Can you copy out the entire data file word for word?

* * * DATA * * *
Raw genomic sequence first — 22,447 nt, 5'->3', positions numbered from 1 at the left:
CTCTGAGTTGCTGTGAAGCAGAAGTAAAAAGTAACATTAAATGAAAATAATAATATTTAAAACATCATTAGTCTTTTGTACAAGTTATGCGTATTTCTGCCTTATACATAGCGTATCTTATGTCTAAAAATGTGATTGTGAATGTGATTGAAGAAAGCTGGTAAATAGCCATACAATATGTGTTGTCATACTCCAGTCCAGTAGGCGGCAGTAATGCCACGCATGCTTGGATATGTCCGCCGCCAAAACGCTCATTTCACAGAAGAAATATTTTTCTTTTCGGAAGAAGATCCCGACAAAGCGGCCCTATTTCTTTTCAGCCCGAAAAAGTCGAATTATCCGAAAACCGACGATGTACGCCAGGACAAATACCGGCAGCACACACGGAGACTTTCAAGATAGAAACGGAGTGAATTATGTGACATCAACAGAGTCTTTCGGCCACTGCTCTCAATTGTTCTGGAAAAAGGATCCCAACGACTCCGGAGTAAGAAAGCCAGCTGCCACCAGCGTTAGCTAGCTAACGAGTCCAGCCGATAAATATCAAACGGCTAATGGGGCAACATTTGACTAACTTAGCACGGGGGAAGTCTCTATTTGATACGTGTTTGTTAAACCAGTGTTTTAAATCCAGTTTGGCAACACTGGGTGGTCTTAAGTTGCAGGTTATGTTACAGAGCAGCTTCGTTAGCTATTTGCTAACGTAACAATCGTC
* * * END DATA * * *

Raw genomic sequence first — 22,447 nt, 5'->3', positions numbered from 1 at the left:
CTCTGAGTTGCTGTGAAGCAGAAGTAAAAAGTAACATTAAATGAAAATAATAATATTTAAAACATCATTAGTCTTTTGTACAAGTTATGCGTATTTCTGCCTTATACATAGCGTATCTTATGTCTAAAAATGTGATTGTGAATGTGATTGAAGAAAGCTGGTAAATAGCCATACAATATGTGTTGTCATACTCCAGTCCAGTAGGCGGCAGTAATGCCACGCATGCTTGGATATGTCCGCCGCCAAAACGCTCATTTCACAGAAGAAATATTTTTCTTTTCGGAAGAAGATCCCGACAAAGCGGCCCTATTTCTTTTCAGCCCGAAAAAGTCGAATTATCCGAAAACCGACGATGTACGCCAGGACAAATACCGGCAGCACACACGGAGACTTTCAAGATAGAAACGGAGTGAATTATGTGACATCAACAGAGTCTTTCGGCCACTGCTCTCAATTGTTCTGGAAAAAGGATCCCAACGACTCCGGAGTAAGAAAGCCAGCTGCCACCAGCGTTAGCTAGCTAACGAGTCCAGCCGATAAATATCAAACGGCTAATGGGGCAACATTTGACTAACTTAGCACGGGGGAAGTCTCTATTTGATACGTGTTTGTTAAACCAGTGTTTTAAATCCAGTTTGGCAACACTGGGTGGTCTTAAGTTGCAGGTTATGTTACAGAGCAGCTTCGTTAGCTATTTGCTAACGTAACAATCGTC